“So what if it was no longer acceptable to drift with the wind, asking for bread and a roof, sleeping on bales of hay and enjoying dalliances with barefooted farm boys, then running away before the harvest? This was the life I wanted, blowing around like a leaf with appetites.” — Steve Toltz, A Fraction of the Whole
Let me tell you a story.
In a resplendent little hostel nestled along the cobblestoned slopes of Albayzin, Granada, worked a man from Boston by the name of Nick. I met this amicable young man during my travels this summer when I stayed at the Makoto Backpacker’s Hostel. He showed me around — “Here’s our little kitchen. Breakfast is free, from 8 to 11 each morning”, “These are our hammocks, we only request that you take your shoes off when you use them”, “Here’s your bed for the next three nights” — and then proceeded to pour me an awful version of Tinto de Verano at the ramshackle bar.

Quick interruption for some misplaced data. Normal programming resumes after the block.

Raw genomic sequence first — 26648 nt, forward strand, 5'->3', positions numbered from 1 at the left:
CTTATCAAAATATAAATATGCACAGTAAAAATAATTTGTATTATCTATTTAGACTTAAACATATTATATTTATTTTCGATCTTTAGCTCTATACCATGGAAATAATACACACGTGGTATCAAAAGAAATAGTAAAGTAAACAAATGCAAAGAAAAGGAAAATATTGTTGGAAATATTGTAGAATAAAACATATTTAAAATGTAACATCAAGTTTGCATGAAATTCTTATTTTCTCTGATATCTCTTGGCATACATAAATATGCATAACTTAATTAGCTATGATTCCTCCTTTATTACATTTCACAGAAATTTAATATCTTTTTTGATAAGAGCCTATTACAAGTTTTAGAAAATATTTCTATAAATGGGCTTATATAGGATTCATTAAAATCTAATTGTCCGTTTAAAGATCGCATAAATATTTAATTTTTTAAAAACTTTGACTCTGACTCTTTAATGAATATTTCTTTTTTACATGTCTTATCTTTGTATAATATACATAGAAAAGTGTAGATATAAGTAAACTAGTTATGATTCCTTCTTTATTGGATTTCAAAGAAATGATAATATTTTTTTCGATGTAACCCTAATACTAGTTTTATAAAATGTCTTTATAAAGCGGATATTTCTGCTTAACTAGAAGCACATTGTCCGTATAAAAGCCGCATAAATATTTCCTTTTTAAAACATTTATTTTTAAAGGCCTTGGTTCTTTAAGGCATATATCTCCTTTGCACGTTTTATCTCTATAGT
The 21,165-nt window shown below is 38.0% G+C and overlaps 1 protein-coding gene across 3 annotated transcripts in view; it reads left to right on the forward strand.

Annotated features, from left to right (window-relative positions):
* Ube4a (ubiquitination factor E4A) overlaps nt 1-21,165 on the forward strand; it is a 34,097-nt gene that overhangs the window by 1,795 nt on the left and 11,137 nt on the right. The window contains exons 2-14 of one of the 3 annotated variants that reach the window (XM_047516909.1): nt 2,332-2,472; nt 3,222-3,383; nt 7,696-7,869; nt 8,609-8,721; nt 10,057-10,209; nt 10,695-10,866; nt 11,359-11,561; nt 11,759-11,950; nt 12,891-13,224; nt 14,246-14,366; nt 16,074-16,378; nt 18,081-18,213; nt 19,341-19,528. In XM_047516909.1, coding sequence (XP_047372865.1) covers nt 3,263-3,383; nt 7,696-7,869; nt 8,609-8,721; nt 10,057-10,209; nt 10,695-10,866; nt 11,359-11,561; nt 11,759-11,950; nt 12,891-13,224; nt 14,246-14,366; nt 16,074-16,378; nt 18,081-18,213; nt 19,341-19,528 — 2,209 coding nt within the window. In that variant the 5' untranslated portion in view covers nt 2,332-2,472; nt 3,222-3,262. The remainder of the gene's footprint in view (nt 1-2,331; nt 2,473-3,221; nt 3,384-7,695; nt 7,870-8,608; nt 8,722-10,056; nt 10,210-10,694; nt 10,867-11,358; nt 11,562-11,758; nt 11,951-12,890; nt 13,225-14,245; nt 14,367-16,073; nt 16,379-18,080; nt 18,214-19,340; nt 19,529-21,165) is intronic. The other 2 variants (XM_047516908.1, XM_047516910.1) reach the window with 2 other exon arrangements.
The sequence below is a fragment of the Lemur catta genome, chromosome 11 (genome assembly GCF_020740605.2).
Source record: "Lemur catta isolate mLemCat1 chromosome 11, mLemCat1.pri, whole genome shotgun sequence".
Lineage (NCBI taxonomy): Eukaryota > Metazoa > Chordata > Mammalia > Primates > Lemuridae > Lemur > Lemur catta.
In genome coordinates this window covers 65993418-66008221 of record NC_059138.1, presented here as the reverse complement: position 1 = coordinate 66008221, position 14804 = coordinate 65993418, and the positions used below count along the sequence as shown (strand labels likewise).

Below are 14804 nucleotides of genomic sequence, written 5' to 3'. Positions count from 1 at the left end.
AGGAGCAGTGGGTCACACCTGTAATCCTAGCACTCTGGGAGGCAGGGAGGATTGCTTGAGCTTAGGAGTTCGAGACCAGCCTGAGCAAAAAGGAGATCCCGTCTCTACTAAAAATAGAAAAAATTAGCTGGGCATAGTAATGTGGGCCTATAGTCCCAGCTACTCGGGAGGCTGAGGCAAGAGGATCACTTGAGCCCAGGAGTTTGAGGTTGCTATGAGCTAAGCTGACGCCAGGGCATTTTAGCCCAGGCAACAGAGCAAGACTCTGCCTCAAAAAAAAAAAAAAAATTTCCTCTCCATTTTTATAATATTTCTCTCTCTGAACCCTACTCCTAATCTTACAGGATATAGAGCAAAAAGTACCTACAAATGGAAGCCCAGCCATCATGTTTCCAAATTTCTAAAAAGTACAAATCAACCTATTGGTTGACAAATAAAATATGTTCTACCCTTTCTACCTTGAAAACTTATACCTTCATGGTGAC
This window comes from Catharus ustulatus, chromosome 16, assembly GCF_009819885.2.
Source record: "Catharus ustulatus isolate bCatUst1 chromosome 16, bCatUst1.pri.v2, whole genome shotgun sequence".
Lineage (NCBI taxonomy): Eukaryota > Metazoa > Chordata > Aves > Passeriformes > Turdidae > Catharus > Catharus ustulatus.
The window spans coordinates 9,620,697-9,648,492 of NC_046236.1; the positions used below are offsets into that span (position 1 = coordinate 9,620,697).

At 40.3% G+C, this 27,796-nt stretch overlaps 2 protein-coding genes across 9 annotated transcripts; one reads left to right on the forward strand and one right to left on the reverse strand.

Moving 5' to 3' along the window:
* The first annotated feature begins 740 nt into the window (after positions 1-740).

One night, after wandering around Granada for hours and even getting lost for a little while, I returned to the hostel tired and sweaty and plopped myself down at the bar.
“So how’ve you been?” Nick enquired, as he poured me another Tinto de Verano.
“Good. I love this city.”
As I sipped my drink, I was overcome with curiosity about how someone from Boston came to work in a quirky little hostel in the hills of southern Spain.
“Well, I backpacked to Granada last year—sort of like you, actually—and stayed at the Oasis hostel. And I fell in love with the city, so I moved here.” Simple.
Now this story might not be particularly extraordinary, but some of you might share my admiration for the idea of packing your bags on an impulse and going after something you want without really knowing what lies ahead.
And for abandoning the futile pursuit of wealth and social status for something more satisfying.